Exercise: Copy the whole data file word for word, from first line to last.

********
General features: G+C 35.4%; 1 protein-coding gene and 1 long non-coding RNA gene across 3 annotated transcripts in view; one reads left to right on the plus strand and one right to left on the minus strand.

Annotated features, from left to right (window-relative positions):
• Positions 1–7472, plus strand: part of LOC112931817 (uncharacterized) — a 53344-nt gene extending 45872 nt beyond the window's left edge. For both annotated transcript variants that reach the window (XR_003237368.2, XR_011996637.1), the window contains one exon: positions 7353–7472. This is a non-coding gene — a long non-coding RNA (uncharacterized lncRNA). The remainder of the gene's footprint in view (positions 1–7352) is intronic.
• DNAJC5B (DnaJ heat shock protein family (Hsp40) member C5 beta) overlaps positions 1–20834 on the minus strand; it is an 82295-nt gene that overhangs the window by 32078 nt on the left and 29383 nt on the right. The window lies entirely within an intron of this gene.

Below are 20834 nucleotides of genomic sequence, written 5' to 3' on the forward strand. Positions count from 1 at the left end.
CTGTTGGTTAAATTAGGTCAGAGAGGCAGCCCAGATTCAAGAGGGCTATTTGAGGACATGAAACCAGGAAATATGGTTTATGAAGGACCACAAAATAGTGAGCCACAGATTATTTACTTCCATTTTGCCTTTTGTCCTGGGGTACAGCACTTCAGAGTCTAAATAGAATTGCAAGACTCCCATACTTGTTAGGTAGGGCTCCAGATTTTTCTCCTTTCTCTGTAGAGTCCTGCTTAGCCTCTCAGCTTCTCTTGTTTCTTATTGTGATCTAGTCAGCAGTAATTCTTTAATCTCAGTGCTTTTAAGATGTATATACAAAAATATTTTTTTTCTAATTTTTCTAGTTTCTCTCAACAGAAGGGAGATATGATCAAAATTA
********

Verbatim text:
General features: G+C 35.4%; 1 protein-coding gene and 1 long non-coding RNA gene across 3 annotated transcripts in view; one reads left to right on the plus strand and one right to left on the minus strand.

Annotated features, from left to right (window-relative positions):
• Positions 1–7472, plus strand: part of LOC112931817 (uncharacterized) — a 53344-nt gene extending 45872 nt beyond the window's left edge. For both annotated transcript variants that reach the window (XR_003237368.2, XR_011996637.1), the window contains one exon: positions 7353–7472. This is a non-coding gene — a long non-coding RNA (uncharacterized lncRNA). The remainder of the gene's footprint in view (positions 1–7352) is intronic.
• DNAJC5B (DnaJ heat shock protein family (Hsp40) member C5 beta) overlaps positions 1–20834 on the minus strand; it is an 82295-nt gene that overhangs the window by 32078 nt on the left and 29383 nt on the right. The window lies entirely within an intron of this gene.

Below are 20834 nucleotides of genomic sequence, written 5' to 3' on the forward strand. Positions count from 1 at the left end.
CTGTTGGTTAAATTAGGTCAGAGAGGCAGCCCAGATTCAAGAGGGCTATTTGAGGACATGAAACCAGGAAATATGGTTTATGAAGGACCACAAAATAGTGAGCCACAGATTATTTACTTCCATTTTGCCTTTTGTCCTGGGGTACAGCACTTCAGAGTCTAAATAGAATTGCAAGACTCCCATACTTGTTAGGTAGGGCTCCAGATTTTTCTCCTTTCTCTGTAGAGTCCTGCTTAGCCTCTCAGCTTCTCTTGTTTCTTATTGTGATCTAGTCAGCAGTAATTCTTTAATCTCAGTGCTTTTAAGATGTATATACAAAAATATTTTTTTTCTAATTTTTCTAGTTTCTCTCAACAGAAGGGAGATATGATCAAAATTA